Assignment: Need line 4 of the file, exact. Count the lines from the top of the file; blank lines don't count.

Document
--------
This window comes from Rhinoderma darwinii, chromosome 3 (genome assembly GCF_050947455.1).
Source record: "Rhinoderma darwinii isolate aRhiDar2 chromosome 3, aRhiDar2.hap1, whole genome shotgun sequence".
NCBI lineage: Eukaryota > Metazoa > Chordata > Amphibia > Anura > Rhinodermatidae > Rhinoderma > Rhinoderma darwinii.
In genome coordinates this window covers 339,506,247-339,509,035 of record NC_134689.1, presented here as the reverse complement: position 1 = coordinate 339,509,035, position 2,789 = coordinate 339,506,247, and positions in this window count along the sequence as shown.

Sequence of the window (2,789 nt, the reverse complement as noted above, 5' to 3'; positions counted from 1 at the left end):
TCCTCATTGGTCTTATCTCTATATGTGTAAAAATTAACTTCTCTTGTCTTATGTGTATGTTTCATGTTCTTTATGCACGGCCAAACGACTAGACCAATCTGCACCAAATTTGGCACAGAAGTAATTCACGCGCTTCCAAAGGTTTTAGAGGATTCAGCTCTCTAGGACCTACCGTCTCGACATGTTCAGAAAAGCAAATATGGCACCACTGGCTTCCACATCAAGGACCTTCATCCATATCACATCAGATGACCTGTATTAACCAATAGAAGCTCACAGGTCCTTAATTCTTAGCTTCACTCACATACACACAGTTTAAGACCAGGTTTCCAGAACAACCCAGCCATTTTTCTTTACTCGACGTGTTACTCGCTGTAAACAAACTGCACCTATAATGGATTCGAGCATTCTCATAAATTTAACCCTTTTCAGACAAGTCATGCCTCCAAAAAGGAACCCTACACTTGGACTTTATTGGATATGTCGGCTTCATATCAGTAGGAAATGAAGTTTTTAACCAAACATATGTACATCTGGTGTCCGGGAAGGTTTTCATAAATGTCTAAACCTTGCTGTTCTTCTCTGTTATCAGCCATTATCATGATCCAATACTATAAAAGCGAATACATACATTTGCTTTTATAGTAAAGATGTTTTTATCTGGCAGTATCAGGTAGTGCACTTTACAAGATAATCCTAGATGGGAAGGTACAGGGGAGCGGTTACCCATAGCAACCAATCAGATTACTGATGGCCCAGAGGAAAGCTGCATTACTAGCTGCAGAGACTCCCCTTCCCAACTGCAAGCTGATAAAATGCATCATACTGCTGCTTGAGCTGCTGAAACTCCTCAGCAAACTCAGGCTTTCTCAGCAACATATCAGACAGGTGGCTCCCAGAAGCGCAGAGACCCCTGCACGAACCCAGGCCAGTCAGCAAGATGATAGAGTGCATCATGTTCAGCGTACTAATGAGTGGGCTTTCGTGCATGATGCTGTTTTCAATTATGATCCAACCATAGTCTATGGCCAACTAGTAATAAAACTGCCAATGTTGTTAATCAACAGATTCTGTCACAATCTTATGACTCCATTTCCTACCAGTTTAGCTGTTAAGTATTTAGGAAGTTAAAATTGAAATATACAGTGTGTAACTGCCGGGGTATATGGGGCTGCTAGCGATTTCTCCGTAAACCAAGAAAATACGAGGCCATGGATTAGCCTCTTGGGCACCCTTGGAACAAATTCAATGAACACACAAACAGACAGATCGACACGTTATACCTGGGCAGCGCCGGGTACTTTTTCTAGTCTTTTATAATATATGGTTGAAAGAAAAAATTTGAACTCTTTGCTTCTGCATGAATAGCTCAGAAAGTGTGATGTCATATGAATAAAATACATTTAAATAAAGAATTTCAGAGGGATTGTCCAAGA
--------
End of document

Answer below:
In genome coordinates this window covers 339,506,247-339,509,035 of record NC_134689.1, presented here as the reverse complement: position 1 = coordinate 339,509,035, position 2,789 = coordinate 339,506,247, and positions in this window count along the sequence as shown.